John Burnside [ Great Britain ]
A Summer of Drowning, 2001
A Lie About my Father, 2006
Waking Up in Toytown, 2010
The Scottish poet and novelist John Burnside was born in 1955 in Dunfermline, Fife. Burnside studied English and European thought and literature at the College of Arts and Technology in Cambridge, and worked as a computer engineer before becoming a freelance writer in 1996.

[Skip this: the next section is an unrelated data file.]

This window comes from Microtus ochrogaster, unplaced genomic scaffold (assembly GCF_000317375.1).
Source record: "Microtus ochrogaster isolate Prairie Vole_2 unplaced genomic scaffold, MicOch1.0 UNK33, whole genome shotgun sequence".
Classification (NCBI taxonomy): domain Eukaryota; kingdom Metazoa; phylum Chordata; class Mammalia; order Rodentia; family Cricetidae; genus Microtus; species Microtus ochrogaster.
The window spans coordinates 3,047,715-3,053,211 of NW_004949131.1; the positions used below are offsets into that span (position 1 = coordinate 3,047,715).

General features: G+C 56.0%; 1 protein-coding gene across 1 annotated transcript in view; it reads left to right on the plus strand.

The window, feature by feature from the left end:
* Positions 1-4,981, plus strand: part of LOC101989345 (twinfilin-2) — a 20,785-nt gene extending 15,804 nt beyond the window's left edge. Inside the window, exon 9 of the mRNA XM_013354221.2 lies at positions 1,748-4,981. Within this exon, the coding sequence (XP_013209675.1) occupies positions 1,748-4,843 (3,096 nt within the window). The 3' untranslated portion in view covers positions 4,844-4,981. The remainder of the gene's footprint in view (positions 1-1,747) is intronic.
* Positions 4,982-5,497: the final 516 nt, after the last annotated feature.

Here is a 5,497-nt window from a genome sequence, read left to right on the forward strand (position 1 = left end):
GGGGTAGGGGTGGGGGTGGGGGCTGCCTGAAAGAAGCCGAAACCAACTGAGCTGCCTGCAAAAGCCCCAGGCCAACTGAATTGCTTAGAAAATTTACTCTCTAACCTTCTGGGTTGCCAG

His first volume of poetry »The Hoop« (1988) won the Scottish Arts Council Book Award. His debut novel »The Dumb House« (1997) is about a man’s obsession with determining »the locus of the soul. He experiments on his own children, locking them up in the basement to isolate them from all outside influence. »The Mercy Boys« (1999) tells of four young men from Dundee, who meet in a pub every day and drink to the point of becoming comatose – until one of them finally commits an act of unfathomable violence. »Glister« (2008) is set in a radioactively contaminated post-industrial coastal town, whose inhabitants have resigned themselves to the disappearance and presumed murder of local boys, in the belief that they have gone on to a better place. Burnside explores childhood and drug experiences in his memoir »A Lie About My Father« (2006): the protagonist grows up in a socially vulnerable family, dominated by a physically ruthless, alcoholic hard-man of a father, and finally develops substance abuse problems of his own. The novel portrays what it means to be at the mercy of one’s parents while growing up, and the intractability of family relationships. »A Summer of Drowning« (2011) begins on a Norwegian island inside the Arctic Circle. Like »Glister«, the novel begins with the disappearance of two boys. In her attempt to clarify events, their classmate, the daughter of a painter who sees spirits, becomes increasingly caught up in Norwegian mythology. Burnside manages to reveal the mystery of phenomena through seemingly insignificant snapshots. In »Waking Up in Toytown« (2010) Burnside returns to father-son relationships: after years of self-deceit, the author acknowledges that he has followed in his abhorrent father’s footsteps, living a life governed by drugs and alcohol, lies and complete irresponsibility, and details how he created a life of normalcy for himself. Burnside is a professor at St. Andrews University, where he teaches creative writing, literature and ecology, and was elected a fellow of the Royal Society of Edinburgh in 2016. »Black Cat Bone« won the T. S. Eliot Prize in 2011, and in 2012 he was awarded the Spycher: Literaturpreis Leuk. He lives in Fife.